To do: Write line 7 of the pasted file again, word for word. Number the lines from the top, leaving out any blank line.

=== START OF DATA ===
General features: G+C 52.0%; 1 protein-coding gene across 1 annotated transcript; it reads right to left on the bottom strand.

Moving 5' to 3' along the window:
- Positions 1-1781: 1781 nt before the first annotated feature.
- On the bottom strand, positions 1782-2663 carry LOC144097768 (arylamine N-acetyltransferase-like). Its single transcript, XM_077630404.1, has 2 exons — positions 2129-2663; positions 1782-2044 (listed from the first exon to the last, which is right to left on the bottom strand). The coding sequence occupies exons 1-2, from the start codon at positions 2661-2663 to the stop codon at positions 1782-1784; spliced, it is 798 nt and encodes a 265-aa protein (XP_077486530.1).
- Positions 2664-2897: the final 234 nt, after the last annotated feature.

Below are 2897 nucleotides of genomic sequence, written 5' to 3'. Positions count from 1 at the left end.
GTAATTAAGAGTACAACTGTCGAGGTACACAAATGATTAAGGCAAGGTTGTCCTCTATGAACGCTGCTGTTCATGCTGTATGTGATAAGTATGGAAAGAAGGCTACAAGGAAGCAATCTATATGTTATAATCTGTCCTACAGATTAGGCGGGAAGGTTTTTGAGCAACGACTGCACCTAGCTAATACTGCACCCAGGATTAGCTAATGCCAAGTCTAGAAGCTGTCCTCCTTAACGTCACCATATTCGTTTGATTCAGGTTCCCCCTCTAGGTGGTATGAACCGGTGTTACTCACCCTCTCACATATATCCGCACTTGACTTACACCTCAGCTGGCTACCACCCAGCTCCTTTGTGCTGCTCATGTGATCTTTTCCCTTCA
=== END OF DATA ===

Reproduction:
GTAATTAAGAGTACAACTGTCGAGGTACACAAATGATTAAGGCAAGGTTGTCCTCTATGAACGCTGCTGTTCATGCTGTATGTGATAAGTATGGAAAGAAGGCTACAAGGAAGCAATCTATATGTTATAATCTGTCCTACAGATTAGGCGGGAAGGTTTTTGAGCAACGACTGCACCTAGCTAATACTGCACCCAGGATTAGCTAATGCCAAGTCTAGAAGCTGTCCTCCTTAACGTCACCATATTCGTTTGATTCAGGTTCCCCCTCTAGGTGGTATGAACCGGTGTTACTCACCCTCTCACATATATCCGCACTTGACTTACACCTCAGCTGGCTACCACCCAGCTCCTTTGTGCTGCTCATGTGATCTTTTCCCTTCA